Rat skin grafted onto immunosuppressed mice is resistant to mouse anti-rat serum during the first 7-10 d after transplantation. It gradually acquires susceptibility, reaching a peak of sensitivity at 14-16 d after grafting. The grafts remain sensitive to antiserum, though at decreasing levels for an additional 3 wk, and grafts that persist beyond that time are resistant to antiserum for as long as they survive. In the study reported here, it is shown that the initial period of resistance to antiserum is due to factors acting locally within the graft and is entirely uninfluenced by the regimen of immunosuppression or the protective dressings that are used. After administration of antiserum, deposits of the injected immunoglobulin and of endogenous C3 are found on the luminal surfaces of graft vessels, although no significant tissue damage is observed.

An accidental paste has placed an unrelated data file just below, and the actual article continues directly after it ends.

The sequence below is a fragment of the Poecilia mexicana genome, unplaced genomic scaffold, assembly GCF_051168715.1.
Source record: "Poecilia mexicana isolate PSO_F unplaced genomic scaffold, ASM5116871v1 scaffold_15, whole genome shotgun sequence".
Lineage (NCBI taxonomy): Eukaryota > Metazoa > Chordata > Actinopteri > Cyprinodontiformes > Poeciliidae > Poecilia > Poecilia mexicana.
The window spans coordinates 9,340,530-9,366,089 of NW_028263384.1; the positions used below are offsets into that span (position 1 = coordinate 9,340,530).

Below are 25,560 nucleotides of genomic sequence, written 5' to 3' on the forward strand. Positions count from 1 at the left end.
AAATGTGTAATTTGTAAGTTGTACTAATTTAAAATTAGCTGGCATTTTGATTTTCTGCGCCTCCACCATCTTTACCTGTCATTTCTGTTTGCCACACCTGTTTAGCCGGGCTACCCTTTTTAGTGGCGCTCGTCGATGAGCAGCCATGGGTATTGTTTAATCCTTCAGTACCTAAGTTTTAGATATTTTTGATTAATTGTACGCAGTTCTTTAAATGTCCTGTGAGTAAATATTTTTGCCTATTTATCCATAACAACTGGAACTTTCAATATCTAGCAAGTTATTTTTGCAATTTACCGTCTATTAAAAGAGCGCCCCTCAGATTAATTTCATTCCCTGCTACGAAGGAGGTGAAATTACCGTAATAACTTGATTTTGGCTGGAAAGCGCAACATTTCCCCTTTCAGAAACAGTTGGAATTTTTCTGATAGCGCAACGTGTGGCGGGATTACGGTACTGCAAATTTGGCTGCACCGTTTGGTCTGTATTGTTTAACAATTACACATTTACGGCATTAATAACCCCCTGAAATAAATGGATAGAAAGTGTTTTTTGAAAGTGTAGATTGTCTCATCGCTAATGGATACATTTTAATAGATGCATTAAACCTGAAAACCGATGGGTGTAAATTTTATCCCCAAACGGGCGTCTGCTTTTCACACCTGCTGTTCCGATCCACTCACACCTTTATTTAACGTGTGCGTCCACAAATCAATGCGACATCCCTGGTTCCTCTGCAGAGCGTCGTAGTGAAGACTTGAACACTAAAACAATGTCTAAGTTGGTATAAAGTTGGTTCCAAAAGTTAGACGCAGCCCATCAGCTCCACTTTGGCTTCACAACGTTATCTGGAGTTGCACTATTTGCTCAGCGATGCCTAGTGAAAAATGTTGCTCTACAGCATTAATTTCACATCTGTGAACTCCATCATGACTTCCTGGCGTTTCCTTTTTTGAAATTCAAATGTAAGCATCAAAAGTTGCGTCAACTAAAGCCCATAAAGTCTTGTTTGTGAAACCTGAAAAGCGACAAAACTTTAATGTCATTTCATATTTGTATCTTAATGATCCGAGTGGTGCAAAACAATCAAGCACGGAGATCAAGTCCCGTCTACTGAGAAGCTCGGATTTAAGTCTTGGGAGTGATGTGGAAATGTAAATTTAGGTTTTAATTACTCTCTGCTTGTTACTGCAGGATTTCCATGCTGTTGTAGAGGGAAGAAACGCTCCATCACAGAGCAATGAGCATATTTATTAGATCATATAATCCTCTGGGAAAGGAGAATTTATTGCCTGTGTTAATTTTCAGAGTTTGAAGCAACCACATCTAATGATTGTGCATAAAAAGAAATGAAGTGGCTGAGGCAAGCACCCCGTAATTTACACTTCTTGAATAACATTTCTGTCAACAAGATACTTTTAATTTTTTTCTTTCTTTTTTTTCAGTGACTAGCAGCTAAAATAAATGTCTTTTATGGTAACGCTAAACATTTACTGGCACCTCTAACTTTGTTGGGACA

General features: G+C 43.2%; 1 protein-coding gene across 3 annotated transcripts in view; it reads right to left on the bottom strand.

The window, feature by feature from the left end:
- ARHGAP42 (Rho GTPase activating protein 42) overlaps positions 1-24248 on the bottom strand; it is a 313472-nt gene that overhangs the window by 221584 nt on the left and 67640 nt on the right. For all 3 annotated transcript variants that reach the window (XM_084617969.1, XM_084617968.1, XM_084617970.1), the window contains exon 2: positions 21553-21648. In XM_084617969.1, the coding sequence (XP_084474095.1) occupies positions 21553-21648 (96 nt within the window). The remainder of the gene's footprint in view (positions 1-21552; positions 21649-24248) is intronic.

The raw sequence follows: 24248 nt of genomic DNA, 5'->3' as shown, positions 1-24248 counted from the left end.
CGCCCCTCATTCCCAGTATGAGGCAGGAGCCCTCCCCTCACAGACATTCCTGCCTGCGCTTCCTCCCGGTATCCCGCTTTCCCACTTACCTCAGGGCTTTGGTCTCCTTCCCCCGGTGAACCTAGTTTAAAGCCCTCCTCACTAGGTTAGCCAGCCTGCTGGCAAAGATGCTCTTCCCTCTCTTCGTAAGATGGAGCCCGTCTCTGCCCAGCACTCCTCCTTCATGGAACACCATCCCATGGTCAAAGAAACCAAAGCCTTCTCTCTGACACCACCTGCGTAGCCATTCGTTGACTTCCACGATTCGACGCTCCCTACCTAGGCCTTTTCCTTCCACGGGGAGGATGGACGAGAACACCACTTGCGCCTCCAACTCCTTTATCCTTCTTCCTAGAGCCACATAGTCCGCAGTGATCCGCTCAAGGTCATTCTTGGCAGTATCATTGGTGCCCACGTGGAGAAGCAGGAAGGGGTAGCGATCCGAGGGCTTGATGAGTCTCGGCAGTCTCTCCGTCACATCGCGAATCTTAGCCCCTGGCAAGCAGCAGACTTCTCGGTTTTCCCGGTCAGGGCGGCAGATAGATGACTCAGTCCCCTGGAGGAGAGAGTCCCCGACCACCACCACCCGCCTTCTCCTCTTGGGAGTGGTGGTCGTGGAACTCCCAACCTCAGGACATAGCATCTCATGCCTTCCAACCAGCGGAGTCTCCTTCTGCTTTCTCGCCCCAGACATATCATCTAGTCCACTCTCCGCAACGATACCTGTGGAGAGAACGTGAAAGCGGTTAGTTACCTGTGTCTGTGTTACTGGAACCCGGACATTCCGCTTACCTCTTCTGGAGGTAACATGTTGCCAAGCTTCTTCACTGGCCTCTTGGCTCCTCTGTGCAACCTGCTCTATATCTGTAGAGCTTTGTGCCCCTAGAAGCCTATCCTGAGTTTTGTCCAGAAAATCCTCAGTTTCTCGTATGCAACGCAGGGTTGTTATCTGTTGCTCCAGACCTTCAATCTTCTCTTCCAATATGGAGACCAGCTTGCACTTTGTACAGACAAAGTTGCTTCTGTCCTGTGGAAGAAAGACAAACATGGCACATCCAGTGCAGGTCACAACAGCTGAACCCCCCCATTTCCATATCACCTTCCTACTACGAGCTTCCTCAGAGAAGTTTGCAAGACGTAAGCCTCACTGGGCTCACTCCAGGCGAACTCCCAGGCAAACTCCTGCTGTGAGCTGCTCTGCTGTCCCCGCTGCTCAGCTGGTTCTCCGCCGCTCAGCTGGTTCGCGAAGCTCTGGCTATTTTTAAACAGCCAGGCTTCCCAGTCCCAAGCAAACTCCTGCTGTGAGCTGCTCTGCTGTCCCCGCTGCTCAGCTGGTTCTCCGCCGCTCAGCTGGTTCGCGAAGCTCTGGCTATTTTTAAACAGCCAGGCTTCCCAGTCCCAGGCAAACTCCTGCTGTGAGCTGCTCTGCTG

Rat skin that has become highly sensitive to antiserum 14-16 d after transplantation loses that sensitivity if it is regrafted to a new recipient, and then regains it 8-10 d later. Thus, the resistance of freshly grafted skin to antisera is associated with the process of healing into place, a conclusion that is supported by the observation that the intracutaneous administration of antisera to rats causes intense local inflammation and necrosis. The skin is therefore sensitive just before it is removed for grafting, but temporarily loses sensitivity thereafter. Resistance to antiserum during the first 3 or 4 d after transplantation is probably attributable to the fact that at that time grafts are vascularized poorly if at all. The state of resistance extends for several days after vascularization of the graft takes place and is then only gradually lost, a phenomenon that seems to be associated with the resistance of newly formed and regenerating blood vessels to vasoactive substances. This view is in accord with and, indeed, supports the idea that the induction of vascular injury is an essential step in antisera-mediated damage to tissue grafts.

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